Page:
- The first three patients have had the transplanted uterus removed
- A Swedish surgical team worked alongside Baylor doctors
The hospital said in a statement the experimental procedure was performed four times between September 14-22.
The procedure was unsuccessful for the first three patients, however, and the transplanted organ was removed because there was not adequate blood flow to it. According to the hospital, those three patients are recovering well.
The fourth patient seems to be on a better path to success. "Her tests are showing good blood flow to the uterus. There are also no signs of rejection or infection at this time," the statement said.
"We are cautiously optimistic that she could ultimately become the first uterine transplant recipient in the US to make it to the milestone of uterine functionality."
No other details were available about the procedure or patients involved.
Doctors from the University of Gothenburg in Sweden were the first to perform the experimental procedure with a living donor, having done so in nine women since 2012. There have been five successful live births resulting from the transplants. In some cases, the living donor was a relative.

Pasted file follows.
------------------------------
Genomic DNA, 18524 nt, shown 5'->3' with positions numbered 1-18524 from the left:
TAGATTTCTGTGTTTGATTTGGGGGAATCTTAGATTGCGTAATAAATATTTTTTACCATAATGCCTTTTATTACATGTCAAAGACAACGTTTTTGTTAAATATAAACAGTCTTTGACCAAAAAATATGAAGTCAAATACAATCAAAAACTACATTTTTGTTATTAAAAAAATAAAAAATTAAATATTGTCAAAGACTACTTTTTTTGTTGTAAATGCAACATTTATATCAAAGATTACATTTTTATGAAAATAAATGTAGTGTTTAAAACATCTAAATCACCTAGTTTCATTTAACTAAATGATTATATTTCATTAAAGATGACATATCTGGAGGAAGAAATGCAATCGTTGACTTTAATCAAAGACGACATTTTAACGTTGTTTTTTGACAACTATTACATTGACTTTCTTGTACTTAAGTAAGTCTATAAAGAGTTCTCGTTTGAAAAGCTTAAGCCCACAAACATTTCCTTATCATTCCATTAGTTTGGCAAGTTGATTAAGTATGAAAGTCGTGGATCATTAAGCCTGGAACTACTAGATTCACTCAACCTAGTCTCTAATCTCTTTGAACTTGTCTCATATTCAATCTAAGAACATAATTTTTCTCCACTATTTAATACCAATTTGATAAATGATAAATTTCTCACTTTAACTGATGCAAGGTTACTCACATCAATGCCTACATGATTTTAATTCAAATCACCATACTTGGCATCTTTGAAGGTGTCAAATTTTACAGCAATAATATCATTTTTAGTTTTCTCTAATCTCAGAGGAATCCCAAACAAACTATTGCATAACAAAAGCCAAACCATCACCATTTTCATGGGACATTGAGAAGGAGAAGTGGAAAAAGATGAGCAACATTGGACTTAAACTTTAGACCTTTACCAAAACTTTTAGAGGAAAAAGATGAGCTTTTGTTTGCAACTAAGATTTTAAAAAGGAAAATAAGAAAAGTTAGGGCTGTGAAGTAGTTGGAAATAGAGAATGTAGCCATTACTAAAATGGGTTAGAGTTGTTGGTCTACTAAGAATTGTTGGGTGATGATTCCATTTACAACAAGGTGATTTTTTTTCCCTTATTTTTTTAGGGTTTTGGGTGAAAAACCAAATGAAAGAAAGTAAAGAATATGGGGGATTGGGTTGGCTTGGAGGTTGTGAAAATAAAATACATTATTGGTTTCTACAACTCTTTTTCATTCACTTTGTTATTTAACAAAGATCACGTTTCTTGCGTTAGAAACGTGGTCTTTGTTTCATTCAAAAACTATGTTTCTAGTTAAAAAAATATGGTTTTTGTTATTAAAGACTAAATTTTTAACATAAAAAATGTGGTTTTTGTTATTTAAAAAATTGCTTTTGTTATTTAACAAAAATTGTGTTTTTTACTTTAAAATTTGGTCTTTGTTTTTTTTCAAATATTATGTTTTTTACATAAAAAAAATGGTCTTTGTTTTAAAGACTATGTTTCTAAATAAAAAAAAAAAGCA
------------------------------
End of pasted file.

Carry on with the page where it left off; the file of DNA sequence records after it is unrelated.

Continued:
Members of the Swedish surgical team worked alongside the Baylor team as they performed the procedure
on patients in Dallas last month, the hospital said. The Swedish doctors have also been reviewing the three unsuccessful transplants to determine what may have gone wrong.
Surgeons at Cleveland Clinic performed the first uterus transplant in the United States
in February. Lindsey McFarland, a 26 year-old mother of three adopted children, received a uterus from a deceased donor. But she developed a yeast infection, which caused complications and her newly transplanted uterus was removed. Cleveland Clinic had planned to perform the procedure on 10 women with uterine factor infertility as part of a clinical trial but put the trial has been put on hold.
Uterine factor infertility is a condition in which a woman cannot carry a pregnancy because she was born without a uterus, has lost her uterus or has a uterus that no longer functions. It's an irreversible condition affecting as many as 5% of women worldwide.
Brigham and Women's Hospital in Boston is also approved to perform the experimental procedure, according to the United Network for Organ Sharing, which maintains waiting lists for patients needing donor organs.